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Nintendo's turnaround is underway. Here's how it could still screw it up

Game enthusiasts and industry personnel walk past the Nintendo Switch exhibit during the Electronic Entertainment Expo E3 on June 13, 2017 in Los Angeles.
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Game enthusiasts and industry personnel walk past the Nintendo Switch exhibit during the Electronic Entertainment Expo E3 on June 13, 2017 in Los Angeles.

After a high-profile stumble with the Wii U, Nintendo is quickly regaining some of its glory with the Nintendo Switch.

The Kyoto, Japan-based company sold 1.97 million of the new hybrid home/portable consoles in its fiscal second quarter (the three month period ended in June), bringing total life-to-date sales to 4.7 million units.

The company says it's on track to sell 10 million units by the end of the fiscal year.

The news has management and investors thrilled, but to say that the company's turnaround has been successful might be premature. While things are looking much better for the house that Mario built than they were 18 months ago, there are still a number of potential roadblocks.

Here are the biggest potential pitfalls.

1) Problems delivering software on time

The Switch has had a tremendous initial lineup of games, kicking things off with "The Legend of Zelda: Breath of the Wild" (3.92 million units sold), then following that up with "Mario Kart 8 Deluxe" (3.54 million units sold). And this October, it's expected to launch its next big hit "Super Mario Odyssey."

That's going to drive demand, but the company has an inconsistent history when it comes to meeting planned release dates. If it stumbles in 2018 and beyond in delivering big games on time, that could leave it relying on legacy titles to drive demand during holiday seasons.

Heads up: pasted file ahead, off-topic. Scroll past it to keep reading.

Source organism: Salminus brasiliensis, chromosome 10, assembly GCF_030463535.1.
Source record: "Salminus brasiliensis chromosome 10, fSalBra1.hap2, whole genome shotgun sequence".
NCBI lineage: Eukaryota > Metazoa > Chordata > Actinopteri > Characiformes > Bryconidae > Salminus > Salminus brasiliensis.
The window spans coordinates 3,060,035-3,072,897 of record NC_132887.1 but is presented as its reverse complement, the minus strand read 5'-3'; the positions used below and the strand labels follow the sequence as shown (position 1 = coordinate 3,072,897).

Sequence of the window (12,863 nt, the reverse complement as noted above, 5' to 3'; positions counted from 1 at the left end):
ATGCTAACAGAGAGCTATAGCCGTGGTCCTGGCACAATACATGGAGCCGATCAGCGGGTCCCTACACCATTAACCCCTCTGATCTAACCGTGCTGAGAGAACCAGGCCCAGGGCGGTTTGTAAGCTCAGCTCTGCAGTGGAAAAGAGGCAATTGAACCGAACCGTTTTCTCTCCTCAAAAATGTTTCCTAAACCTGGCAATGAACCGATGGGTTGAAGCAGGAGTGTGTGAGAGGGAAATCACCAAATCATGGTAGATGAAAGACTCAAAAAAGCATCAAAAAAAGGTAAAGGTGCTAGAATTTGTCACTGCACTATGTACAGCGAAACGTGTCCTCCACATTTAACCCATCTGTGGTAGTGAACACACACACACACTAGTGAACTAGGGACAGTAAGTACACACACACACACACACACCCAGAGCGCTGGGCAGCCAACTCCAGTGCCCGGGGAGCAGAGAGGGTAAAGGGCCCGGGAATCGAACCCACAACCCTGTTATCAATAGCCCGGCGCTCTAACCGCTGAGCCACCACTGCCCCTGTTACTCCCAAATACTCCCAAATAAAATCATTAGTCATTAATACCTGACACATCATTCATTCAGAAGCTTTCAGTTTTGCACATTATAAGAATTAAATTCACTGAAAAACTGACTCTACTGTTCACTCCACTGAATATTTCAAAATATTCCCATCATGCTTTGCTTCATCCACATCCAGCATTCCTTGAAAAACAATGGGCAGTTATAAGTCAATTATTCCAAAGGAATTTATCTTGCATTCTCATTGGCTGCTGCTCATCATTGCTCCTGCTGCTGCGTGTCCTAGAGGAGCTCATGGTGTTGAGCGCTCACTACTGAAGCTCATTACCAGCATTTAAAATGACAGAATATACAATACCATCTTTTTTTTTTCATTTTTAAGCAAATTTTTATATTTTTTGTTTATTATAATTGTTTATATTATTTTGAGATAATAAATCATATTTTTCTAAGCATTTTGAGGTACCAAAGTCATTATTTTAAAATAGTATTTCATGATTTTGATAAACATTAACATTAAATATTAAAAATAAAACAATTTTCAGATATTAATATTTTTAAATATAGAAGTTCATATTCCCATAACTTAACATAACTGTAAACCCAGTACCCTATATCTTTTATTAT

That won't be a problem if there's sufficient support from third-party software publishers, like Electronic Arts and Activision. Which leads to the next potential problem.

2) Third-party game-makers could walk away from the Switch

The poor performance of Wii U made EA, Activision and others a bit gun shy when it comes to Nintendo. They're coming around slowly, but analysts say it may not take much to scare them away again.

"The [Switch] starting price of $300 could eventually become a problem given a light software slate and widespread discounting for the PS4 and the Xbox One," said Michael Pachter of Wedbush. "Although the long-term first party slate is promising, third-party support may eventually subside."

That third-party support could also be endangered if Switch owners spend their money primarily on Nintendo titles, like "Mario" and "Zelda," a problem that came to haunt the Wii at the back half of that console's lifespan.

3) Gamers are increasingly mobile first

Mobile remains a threat. Nintendo has yet to develop a true mobile smash on its own. ("Pokemon Go" was developed by Niantic, meaning Nintendo only gets a percentage of the earnings.)

The Switch could also wind up cannibalizing the market for Nintendo's hand-held devices like the 3DS, which has been a consistent earner for the company, with lifetime sales of more than 65 million units.

But with the Switch's hybrid design, it could "negatively impact demand for Nintendo's hand-held devices," Pachter said.

Income from smart devices, it's worth noting, was up 450 percent in the second quarter in a year-to-year comparison, though. And Nintendo said in its earnings release it's planning to "introduce new [mobile] game applications while also focusing on continued operations for our released applications so that consumers can enjoy playing them for a long time."

Lastly:

4) The Switch could become too successful

The company is still struggling to meet demand, a common hurdle for any popular new console. This is normally something manufacturers can resolve in a matter of months or, worst case, within the first year. Nintendo seems to be on course to taking care of this issue — and Pachter thinks the company will surpass its estimate of 10 million Switches sold in their first year of availability.

But even Reggie Fils-Aime, president of Nintendo of America, concedes that keeping an adequate supply of the systems in stock has proved to be a problem.

"It's a dual-edged sword," he said. "The more you launch great content, the more demand increases, which puts pressure on the supply chain. … We recognize the challenge and we're working hard to ramp up the supply as fast as we can."

WATCH: Want to buy the new Nintendo Switch? Check out our first impressions